Top Ways to Finding the Right One – Hudson Valley Real Estate

October 23rd, 2016

Take the time to research and interview a real estate agent before choosing the one who’s right for you. Consider the real estate process: there’s time spent researching neighborhoods, searching for homes that match your budget (andRight Agent your lifestyle), negotiations on price and repairs, the commitment level of making one of the biggest purchases of your life. Does going it alone sound scarier than entering a haunted house at midnight?

Fear not: home-buying doesn’t have to be. A great real estate agent can help you navigate every step, with advice and connections to make getting to the closing table that much easier. And especially in hot real estate markets experienced agents can help you beat out the competition to buy or sell a home, and even save you money in the process. The trickiest part is finding that trustworthy agent. Here are a few ways to find the perfect match:

Consider chemistry

Most importantly, buyers and sellers need to be able to trust their real estate agent. If you feel a personal connection with your agent, you’ve probably found your match. BJ Ray, an agent with The BJ Ray Team at Unlimited Sotheby’s International Realty in Boston, MA, believes agents should see their clients as team members. “No transaction is without bumps, hurdles, and obstacles,” says Ray. “It’s important to remember that your own client is part of your team and, when a challenges arises, may also have a much-needed outsider’s perspective.”

Analyze their answers

Your agent will (thankfully!) take the lead and guide you through the process once you’ve signed on, but the initial interview with an agent is your time to take the lead. Don’t be afraid to ask the hard questions — it’ll help you get a sense of how they’ll handle tough situations down the road, and your agent will most likely appreciate your thorough approach. A real estate agent with Halstead Property, suggests using this time to check in on an agent’s dedication. She recommends asking how long an agent has worked in your location, plus: “Is this their full-time occupation, or are they a yoga teacher or struggling actor who sells real estate for a few hours a week? This is a big decision, and the agent should be a full-time, dedicated, and extremely experienced professional.”

Ask how they handle high-stress situations

Fact: The way an agent handles themselves during negotiations can make or break a deal. If you feel that your agent is confident enough to turn down a deal that they believe isn’t in your best interest, that’s a great sign. “A good agent knows how to understand the parties’ needs and how to bring a deal together without getting in the way,” says Amanda Jones, real estate agent with Compass in San Francisco, CA. “I also think that a good agent will help a buyer to walk away when it gets too heated. Sometimes silence is a great negotiation tactic.” More tips HERE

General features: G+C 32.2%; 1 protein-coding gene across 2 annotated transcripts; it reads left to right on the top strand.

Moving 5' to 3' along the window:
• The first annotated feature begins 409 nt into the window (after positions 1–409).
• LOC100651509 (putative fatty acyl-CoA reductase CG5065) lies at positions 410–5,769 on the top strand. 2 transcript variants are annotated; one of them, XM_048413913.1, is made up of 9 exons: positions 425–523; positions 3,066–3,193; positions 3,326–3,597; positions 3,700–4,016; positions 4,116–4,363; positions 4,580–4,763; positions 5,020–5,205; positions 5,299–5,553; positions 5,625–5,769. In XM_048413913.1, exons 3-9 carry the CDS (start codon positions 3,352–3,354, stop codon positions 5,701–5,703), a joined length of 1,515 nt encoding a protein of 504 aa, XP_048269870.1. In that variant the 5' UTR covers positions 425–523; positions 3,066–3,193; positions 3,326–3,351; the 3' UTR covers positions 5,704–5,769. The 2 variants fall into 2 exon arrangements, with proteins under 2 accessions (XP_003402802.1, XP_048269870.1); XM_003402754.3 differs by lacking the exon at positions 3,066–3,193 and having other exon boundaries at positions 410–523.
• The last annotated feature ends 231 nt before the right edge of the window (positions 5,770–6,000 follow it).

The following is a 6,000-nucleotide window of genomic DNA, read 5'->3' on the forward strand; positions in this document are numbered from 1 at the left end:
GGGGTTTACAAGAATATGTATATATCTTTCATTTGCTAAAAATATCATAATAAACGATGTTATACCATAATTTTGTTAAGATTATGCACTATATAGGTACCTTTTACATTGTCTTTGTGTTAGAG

Now in October… A Great Time to Move UP!-Orange County Real Estate

October 16th, 2016

For those looking to sell a home and trade up, is now a good time for these buyers to start their search? YES!  Moving Up

The good news is that a significant number — 18.5 million homeowners, or 40% of all folks with a mortgage — now have at least 20% equity, according to real estate data firm RealtyTrac.

That’s because prices in the first seven months of this year increased faster than in any year since 2004, when the New York- Orange County real estate market…..More info HERE

Top Mistakes Sellers Can Make This Fall – Hudson Valley Real Estate

October 9th, 2016

Many people believe they’ll save money by listing their home as “for sale by owner” (FSBO), and sometimes they do. But selling a home is a mortgage-rateslot more complicated than selling practically anything else, including a car — which is certainly no walk in the park.

Think about it: This isn’t an agent’s first rodeo, but it might be yours. A good real estate agent knows how to price your home!

Here are just a few costly mistakes sellers tend to make.

1. They price it wrong

If you consistently beat everyone when playing along to The Price Is Right, you’re either a natural, or you study retail prices … a lot. Unless you devote time and usually money (hiring an appraiser) to figuring out the best price to list your home, chances are, you’ll get it wrong.

It’s common to think your house is worth more than it really is, especially if you’ve “improved it.” But not everyone appreciates a garage converted to a functional living space. They might prefer a garage to be a garage. And a pool doesn’t necessarily increase the value of your house either.

“On the other hand, some for-sale-by-owners shortchange themselves by underpricing their homes because they do not understand the current market.

2. They can’t (or won’t) make the time commitment

When people want to buy a home, they expect someone to respond to their inquiries and show the home when they want to see it. But many FSBO sellers show the home only when it’s convenient for them.

“Buyers want instant gratification and expect info when they want it,” says Korman. If you can’t communicate with buyers or show your home in a timely manner, expect the buyers to move on.

3. They’re emotionally involved

When selling a home, it’s a good idea to bring out your inner Spock by using logic instead of emotion. Otherwise, you might not take a strong first (and possibly best) offer from fear of making a bad deal.

Your connection with the home can also get in the way. “Sellers think of their property as their home, not just another house on the market. They have an emotional attachment to it, and when they try to sell, the facts get lost in the emotion. More sellers tips HERE

October 2016 Home Project Checklist – Hudson Valley Real Estate

October 2nd, 2016